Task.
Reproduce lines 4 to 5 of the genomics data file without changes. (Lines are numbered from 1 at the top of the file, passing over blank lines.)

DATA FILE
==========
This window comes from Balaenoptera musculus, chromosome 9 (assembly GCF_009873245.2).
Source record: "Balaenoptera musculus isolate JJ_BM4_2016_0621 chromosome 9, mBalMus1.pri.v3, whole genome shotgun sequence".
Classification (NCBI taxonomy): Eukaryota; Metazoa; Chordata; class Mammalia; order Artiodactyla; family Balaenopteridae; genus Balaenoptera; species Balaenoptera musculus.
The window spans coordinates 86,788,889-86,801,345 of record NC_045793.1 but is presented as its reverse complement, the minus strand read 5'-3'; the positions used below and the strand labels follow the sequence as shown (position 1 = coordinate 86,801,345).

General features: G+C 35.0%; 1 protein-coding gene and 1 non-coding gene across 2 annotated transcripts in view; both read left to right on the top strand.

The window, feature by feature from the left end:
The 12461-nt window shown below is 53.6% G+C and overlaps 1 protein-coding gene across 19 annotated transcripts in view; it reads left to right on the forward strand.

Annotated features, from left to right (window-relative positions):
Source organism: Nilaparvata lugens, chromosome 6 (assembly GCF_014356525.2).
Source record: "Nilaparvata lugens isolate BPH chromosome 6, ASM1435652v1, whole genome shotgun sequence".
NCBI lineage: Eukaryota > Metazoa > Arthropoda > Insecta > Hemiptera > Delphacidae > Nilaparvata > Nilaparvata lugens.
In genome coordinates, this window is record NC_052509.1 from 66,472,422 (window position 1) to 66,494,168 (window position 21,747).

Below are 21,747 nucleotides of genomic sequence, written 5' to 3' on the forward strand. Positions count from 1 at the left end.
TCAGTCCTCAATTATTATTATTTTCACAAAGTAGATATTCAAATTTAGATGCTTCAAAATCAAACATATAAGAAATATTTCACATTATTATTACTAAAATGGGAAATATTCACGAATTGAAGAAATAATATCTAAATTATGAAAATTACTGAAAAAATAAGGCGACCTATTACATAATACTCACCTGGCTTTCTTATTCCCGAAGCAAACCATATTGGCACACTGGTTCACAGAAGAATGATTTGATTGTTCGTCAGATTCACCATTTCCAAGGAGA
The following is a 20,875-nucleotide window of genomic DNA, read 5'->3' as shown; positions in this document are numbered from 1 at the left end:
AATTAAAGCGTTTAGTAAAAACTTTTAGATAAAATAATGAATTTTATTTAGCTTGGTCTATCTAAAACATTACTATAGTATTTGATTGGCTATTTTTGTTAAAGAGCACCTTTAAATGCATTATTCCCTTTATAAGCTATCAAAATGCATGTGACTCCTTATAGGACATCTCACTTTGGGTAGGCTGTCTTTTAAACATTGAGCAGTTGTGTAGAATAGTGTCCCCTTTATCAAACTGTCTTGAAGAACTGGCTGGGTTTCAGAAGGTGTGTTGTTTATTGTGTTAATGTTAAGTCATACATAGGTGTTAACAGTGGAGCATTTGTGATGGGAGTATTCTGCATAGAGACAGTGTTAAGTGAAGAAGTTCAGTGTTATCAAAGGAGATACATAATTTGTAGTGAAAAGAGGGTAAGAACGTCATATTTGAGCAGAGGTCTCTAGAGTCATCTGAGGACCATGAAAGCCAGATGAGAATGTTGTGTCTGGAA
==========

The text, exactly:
The window spans coordinates 86,788,889-86,801,345 of record NC_045793.1 but is presented as its reverse complement, the minus strand read 5'-3'; the positions used below and the strand labels follow the sequence as shown (position 1 = coordinate 86,801,345).

General features: G+C 35.0%; 1 protein-coding gene and 1 non-coding gene across 2 annotated transcripts in view; both read left to right on the top strand.